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The Tricky TRIN

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An acronym for TRader's INdex, the TRIN appears to be a relatively straight-forward indicator. Bullish for equities when below 1.00 and bearish above used to be the standard lore. Is it that simple, however? Do the TRIN's cutoff levels for bullish and bearish activities need to be adjusted relative to recent levels? Does the trend of the TRIN matter? Some would say no and some yes, even among the OptionInvestor writers. What do the charts say?

Before we get into the evidence on the charts, it's important to understand what TRIN measures. Developed by Richard Arms and also termed the Arms index, it's determined by the following formula:

((Advancing issues/declining issues)/(advancing volume/declining volume).

If the ratio of advancing issues to declining issues is the same as the ratio of advancing volume to declining volume, TRIN equals 1. When TRIN moves below 1, that movement indicates that the ratio of advancing issues to declining issues is less than the ratio of advancing volume to declining volume. Relatively stronger volume was flowing into the advancing issues. When TRIN climbs above 1, the ratio of advancing issues to declining issues is larger than the ratio of advancing volume to declining volume. Relatively stronger volume flowed into declining issues.

The calculation method gives credence to those who believe that a bullish-below-1.00/bearish-above-1.00 cutoff level can be utilized without looking at recent trends. However, the action from April 13-18 questions that conclusion.

Annotated 15-Minute Chart of the TRIN and SPX

If bullish-above-1.00/bearish-below-1.00 doesn't appear to work in isolation, at least in this small sampling, is it the TRIN's trend that counts? A glance at the TRIN chart shows that on April 18 and 19, the TRIN's trend was nearly identical in shape, although beginning from different starting points. On April 18, the TRIN began the day under the benchmark 1.00 level and stayed there all day, with the drop through most the day emphasizing the continuing bullish fervor. On April 19, however, the TRIN began the day above the benchmark 1.00 and stayed there most of the day, with its downward trend coinciding with a sideways/sideways-up consolidation on the SPX. The day wasn't clearly bullish (in accordance with a down-trending TRIN), but the initial high TRIN reading didn't indicate undue bearishness, either, when coupled with the TRIN's downward trend.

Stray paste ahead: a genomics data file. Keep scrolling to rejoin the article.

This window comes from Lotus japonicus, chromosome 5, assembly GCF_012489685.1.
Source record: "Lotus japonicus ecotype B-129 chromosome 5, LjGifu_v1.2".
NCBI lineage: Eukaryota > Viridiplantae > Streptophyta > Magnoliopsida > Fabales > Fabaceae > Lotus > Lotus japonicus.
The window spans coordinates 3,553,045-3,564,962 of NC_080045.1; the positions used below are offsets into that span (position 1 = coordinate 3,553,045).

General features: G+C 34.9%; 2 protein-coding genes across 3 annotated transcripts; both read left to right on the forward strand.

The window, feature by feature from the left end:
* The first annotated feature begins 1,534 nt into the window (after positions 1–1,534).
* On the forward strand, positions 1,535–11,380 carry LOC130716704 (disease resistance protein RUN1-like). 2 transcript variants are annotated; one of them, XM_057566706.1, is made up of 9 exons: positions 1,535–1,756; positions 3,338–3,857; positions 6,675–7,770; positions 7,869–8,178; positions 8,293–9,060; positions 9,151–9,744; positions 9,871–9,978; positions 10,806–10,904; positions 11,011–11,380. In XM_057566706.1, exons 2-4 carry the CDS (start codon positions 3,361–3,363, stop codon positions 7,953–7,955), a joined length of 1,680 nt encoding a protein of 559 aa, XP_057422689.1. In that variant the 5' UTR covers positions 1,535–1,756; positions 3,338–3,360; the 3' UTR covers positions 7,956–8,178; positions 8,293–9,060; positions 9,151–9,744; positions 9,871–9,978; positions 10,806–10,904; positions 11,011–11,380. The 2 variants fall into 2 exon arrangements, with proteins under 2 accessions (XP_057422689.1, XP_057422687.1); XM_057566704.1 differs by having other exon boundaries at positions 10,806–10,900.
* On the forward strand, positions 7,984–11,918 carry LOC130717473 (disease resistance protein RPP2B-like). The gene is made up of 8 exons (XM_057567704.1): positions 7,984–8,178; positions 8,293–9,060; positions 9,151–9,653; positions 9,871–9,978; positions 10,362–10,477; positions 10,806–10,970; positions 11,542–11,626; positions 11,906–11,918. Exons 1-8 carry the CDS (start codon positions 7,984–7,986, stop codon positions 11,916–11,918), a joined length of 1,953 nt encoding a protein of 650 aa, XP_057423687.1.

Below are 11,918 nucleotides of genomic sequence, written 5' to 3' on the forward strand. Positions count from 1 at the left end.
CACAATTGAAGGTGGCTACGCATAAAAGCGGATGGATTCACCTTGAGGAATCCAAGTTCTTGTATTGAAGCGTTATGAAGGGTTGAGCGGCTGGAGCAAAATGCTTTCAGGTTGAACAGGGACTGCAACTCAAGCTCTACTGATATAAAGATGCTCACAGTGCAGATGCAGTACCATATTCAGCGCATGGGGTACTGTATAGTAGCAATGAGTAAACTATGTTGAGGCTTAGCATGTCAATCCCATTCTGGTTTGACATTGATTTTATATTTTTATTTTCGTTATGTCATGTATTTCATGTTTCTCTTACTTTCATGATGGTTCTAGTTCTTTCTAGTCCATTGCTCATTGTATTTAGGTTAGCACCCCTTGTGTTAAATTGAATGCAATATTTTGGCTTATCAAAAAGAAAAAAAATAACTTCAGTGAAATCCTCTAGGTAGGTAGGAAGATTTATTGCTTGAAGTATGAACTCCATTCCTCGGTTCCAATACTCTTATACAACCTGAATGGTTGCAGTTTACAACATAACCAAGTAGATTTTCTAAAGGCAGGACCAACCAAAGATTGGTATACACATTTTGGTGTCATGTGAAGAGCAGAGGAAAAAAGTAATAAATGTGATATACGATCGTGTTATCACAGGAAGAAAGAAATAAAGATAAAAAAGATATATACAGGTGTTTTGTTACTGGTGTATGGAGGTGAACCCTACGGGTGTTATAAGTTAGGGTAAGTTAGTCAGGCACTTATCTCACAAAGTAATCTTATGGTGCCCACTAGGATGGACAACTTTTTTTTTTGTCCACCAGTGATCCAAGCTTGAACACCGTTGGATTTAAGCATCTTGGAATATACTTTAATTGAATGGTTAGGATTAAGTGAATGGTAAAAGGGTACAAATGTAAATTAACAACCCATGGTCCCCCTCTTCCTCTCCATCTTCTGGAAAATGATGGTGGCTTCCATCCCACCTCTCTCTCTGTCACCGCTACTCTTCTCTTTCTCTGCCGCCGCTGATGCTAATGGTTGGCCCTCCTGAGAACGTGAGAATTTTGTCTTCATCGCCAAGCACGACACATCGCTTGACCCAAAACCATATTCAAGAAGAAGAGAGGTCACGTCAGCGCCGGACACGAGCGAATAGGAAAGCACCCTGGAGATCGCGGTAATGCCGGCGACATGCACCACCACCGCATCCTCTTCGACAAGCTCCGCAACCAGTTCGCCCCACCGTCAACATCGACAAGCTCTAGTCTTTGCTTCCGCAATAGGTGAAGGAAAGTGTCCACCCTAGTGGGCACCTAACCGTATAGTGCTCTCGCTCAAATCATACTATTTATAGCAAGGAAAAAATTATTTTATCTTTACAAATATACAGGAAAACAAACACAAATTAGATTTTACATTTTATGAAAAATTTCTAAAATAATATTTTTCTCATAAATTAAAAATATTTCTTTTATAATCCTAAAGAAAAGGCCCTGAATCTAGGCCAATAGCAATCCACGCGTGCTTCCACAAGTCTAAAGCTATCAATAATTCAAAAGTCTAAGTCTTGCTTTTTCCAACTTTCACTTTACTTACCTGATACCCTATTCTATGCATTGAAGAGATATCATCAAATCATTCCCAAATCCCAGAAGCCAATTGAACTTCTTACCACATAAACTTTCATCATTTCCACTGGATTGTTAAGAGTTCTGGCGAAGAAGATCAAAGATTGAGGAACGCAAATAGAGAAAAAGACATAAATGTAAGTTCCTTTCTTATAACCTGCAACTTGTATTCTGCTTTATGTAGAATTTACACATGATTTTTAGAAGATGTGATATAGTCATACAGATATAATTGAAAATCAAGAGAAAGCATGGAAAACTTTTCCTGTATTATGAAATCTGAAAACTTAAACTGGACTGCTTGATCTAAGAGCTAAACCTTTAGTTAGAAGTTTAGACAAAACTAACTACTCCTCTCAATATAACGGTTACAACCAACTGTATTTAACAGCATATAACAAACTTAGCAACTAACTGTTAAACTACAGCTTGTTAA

A sideways trend in the TRIN April 13 and half of April 17 resulted in a general sideways trend in the SPX, too, although the TRIN was firmly beneath 1.00 during that period, and supposedly bullish, according to the claims of those who look only at the number. Note, however, that SPX prices did tend to move in opposition to each jot in the TRIN. A slight downward cast in the TRIN early on April 13 resulted in a bounce in equity prices, for example.

The correlation appeared less strong the afternoon of April 17, however. TRIN chopped around just above 1.00 while prices dipped. Then prices climbed toward the first strong candle on April 18 while TRIN also climbed.

Although this limited evidence is far from sufficient proof that both the trend and the empirical level of TRIN must be considered, it at least presents the possibility that both could be.

If trend is going to be important, too, is there a way to anticipate when a TRIN trend might continue or be reversed? Can TRIN approach resistance or support, just as prices do, and would that resistance or support change from day to day?

Pivot analysis springs to mind as one study to test.

Annotated 15-Minute Chart of the TRIN

In my opinion, nested Keltner channels have more relevance in helping to determine when those reversals might occur, but perhaps that's because I tend to favor this dynamic charting study, based on moving averages.

Annotated 10-Minute Chart of the TRIN

For those interested, the settings on the Keltner nested channels are as follows:
Outer, mauve channel: Length, 120; Source, AvgHLC, exponential; multiplier, 7.2
Middle, black channel: Length, 45; Source, AvgHLC, exponential; multiplier 3
Inner, blue channel: Length, 9; Source, AvgHLC, exponential; multiplier, 1.4

This brief article can not be considered definitive proof that Keltner channels, in conjunction with RSI, also pinpoint reversal levels in the TRIN, or that such reversals in trend can signal increasing bearishness or bullishness, regardless of the empirical level of the TRIN. I hope it provides food for thought for your own explorations, however, and some skepticism about using the number alone when looking at TRIN.

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